HE didn't quite end a 90-year wait for Great Britain's Olympians on snow, but Jamie Nicholls offered hope that others very soon will.
Nicholls finished sixth in the first men's snowboard slopestyle final, the best British performance on the white stuff at these Games in 46 years.
And, as his sport trended on Twitter, with Andy Murray among those gripped by the action, he was suddenly and briefly the most famous sportsman in the country. The 20-year-old snowboarder was a surprise automatic qualifier for the final and then spent enough time in the top three to get Britain dreaming of a first winter Games medal on snow.
He landed a triple for the first time in his career - a gravity- defying, twisting, turning leap that had him punching the air in delight - but he admitted he never expected to stay in the podium places. Double Olympic halfpipe champion Shaun White may have pulled out, but America still won gold - Sage Kotsenburg claiming victory with a best run of 93.50.
He was the only US athlete in the final though, even Britain - a snow limited island of 60 million - had two qualifiers, Billy Morgan joining Nicholls and placing 10th. Nicholls' performance was the best on snow by a British man since Martin Bell's downhill eighth in 1988, Alain Baxter's slalom bronze at Salt Lake City 2002 controversially ruled out due to a cruel doping infringement.
And with a British team in Sochi full of snowboarding and freestyle skiing medal hopes, including Jenny Jones, James Woods, Katie Summerhayes and Rowan Cheshire, it's a positive start for Team GB's "Fridge Kids".
"To be in that mix was incredible. Maybe I could have been on the podium but I did my best and gave it my all," he said.
"I knew those guys at the end there are the best guys in the world and I new they were going to put down their runs. My first run was the best run I have ever done in my life. I landed a backside triple 1440 and that is the first time I have ever landed that trick in a contest.
"I wouldn't have done anything different. I was so going for it on that first run. I was so happy and when I landed the backside triple I had this weird feeling in my stomach."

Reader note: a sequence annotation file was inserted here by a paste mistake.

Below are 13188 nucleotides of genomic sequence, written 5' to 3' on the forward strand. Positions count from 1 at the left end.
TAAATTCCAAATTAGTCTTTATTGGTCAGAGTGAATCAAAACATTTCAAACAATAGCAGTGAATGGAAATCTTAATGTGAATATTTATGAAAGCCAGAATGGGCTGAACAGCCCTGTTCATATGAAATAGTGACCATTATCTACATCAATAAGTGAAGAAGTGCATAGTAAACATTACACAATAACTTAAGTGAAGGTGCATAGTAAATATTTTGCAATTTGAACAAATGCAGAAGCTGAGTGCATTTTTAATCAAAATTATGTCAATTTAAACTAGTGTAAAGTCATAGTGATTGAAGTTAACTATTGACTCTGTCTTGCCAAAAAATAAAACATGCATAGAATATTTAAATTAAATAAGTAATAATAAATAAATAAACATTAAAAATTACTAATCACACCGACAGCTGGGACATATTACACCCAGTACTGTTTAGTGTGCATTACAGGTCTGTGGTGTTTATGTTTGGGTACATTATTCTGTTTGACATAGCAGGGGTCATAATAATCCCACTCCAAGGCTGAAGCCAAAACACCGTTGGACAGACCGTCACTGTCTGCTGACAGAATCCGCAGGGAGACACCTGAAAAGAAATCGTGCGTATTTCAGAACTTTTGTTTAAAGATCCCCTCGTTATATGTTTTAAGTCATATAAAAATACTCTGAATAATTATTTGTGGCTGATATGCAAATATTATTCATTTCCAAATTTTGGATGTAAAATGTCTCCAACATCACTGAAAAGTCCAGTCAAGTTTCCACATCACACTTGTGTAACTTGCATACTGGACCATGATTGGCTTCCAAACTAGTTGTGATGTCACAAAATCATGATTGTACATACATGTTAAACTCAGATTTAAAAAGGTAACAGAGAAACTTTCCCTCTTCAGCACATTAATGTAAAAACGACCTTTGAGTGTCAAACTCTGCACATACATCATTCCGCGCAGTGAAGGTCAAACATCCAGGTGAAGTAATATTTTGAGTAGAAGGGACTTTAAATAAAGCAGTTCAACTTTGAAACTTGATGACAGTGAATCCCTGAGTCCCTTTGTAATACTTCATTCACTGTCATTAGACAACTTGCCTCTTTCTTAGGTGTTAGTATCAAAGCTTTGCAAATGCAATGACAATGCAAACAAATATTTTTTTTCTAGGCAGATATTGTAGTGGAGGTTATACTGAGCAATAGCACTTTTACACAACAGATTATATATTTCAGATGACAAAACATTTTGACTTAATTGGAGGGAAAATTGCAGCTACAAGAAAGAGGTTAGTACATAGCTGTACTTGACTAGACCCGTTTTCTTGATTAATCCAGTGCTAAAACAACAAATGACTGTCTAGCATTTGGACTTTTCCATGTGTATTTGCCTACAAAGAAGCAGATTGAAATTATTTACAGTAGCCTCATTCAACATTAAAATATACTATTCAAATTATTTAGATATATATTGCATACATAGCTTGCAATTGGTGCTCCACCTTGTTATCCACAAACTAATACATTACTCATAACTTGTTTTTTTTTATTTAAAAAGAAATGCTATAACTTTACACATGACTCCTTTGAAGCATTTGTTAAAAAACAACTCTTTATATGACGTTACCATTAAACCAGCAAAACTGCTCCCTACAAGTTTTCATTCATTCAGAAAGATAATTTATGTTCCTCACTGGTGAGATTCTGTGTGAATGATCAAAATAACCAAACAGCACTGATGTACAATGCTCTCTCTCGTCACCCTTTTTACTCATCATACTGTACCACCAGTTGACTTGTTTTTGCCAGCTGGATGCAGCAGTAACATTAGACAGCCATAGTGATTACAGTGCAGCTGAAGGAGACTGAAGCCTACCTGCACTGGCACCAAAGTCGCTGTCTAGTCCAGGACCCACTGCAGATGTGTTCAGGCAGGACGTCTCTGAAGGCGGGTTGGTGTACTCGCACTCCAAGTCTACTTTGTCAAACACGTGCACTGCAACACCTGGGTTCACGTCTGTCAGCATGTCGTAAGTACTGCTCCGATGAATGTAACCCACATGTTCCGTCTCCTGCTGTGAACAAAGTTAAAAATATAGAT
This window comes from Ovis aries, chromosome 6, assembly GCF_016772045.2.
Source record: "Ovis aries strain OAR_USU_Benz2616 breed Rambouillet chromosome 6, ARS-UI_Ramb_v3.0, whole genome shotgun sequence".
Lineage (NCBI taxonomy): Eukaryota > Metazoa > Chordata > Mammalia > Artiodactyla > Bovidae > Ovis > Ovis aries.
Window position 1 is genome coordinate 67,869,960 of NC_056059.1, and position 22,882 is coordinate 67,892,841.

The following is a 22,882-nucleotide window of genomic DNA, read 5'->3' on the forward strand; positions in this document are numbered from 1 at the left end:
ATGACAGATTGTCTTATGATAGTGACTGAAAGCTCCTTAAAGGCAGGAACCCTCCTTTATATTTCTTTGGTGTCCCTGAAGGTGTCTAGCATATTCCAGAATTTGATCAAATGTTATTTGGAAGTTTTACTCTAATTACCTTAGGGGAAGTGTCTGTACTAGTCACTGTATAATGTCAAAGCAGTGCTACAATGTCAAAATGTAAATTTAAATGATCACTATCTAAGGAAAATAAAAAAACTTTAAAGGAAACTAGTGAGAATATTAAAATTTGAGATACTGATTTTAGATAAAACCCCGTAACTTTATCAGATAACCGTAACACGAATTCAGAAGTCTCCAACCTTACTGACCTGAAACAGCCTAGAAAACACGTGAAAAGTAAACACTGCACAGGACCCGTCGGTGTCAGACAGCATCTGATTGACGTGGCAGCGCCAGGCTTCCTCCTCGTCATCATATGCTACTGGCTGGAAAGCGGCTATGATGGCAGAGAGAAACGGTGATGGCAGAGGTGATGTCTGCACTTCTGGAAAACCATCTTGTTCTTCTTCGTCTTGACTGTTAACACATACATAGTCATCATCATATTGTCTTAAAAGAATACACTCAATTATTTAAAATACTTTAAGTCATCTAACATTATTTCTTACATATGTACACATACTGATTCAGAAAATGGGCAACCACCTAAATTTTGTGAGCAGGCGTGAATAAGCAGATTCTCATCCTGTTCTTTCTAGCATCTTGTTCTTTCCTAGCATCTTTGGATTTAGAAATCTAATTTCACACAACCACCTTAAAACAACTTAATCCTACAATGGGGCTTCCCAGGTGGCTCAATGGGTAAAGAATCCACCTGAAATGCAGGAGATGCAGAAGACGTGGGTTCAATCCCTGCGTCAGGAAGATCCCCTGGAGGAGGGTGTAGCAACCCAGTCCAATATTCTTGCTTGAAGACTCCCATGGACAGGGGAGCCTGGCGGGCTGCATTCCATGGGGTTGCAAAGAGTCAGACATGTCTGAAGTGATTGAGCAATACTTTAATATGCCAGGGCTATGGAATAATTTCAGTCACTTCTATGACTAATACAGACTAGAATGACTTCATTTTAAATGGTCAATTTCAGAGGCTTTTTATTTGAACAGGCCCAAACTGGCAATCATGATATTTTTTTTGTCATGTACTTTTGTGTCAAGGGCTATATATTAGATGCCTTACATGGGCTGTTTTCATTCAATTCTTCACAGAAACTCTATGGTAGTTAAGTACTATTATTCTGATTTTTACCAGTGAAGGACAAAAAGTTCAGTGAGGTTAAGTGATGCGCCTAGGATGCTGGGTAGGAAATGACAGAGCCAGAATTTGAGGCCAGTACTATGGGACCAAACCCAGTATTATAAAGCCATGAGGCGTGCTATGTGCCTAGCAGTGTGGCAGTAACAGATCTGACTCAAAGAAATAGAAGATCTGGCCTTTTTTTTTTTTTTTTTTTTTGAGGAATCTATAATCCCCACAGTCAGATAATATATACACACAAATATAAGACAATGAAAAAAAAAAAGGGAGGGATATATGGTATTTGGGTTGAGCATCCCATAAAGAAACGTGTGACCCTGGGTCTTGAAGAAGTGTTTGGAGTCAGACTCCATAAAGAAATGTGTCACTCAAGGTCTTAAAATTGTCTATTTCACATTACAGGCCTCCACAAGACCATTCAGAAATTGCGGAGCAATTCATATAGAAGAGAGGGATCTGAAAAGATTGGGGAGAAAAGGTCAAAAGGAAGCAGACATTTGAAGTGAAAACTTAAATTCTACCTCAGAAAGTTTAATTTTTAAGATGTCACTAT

Norway's Marit Bjoergen, dubbed the Iron Lady of cross-country skiing, showed her mettle to claim an emotional fourth Olympic gold. Her close-knit squad have been rocked by the sudden death of team-mate Astrid Uhrenholdt Jacobsen's brother and tears flowed after she crossed the line in the 15km skiathlon.
Bjoergen was the most successful woman athlete in Vancouver four years ago, winning three golds, a silver and a bronze, a feat she is looking to upgrade in Sochi. "One gold was my goal, so now I can relax a little bit," she said. "I can enjoy the rest of the Games."
But star of the day was fellow Norwegian Ole Einar Bjoerndalen, who secured his place as the joint most successful Winter Olympian of all-time. Bjorndalen recently celebrated his 40th birthday and claimed the 12th medal of his career with a gold in biathlon's 10km sprint - a title he first won 16 years ago in Nagano. With more races to come, including team events in which Norway traditionally dominate, it should only be a matter of time before he removes compatriot Bjoern Daehlie from the record books. Britain's Lee Jackson finished 67th, more than two-and-a-half minutes behind Bjoerndalen, ruling him out of this week's pursuit.
Meanwhile, Team GB were eliminated from the team figure skating competition, but Scottish-based Jenna McCorkell had no complaints with her performance. Four years ago McCorkell, who trains in Dundee, left Vancouver in tears after a stuttering short programme cost her the chance to perform her free skate.
And while her season's best 50.09 score has room for improvement, she was delighted to avenge the disappointment that briefly had her questioning her involvement in the sport.
"It was my season's best by 11 points and that's a big step up from the European Championships. I'm just proud to finally put a performance in at the Olympics," she said."I did my absolute best and I was really relieved after Vancouver."
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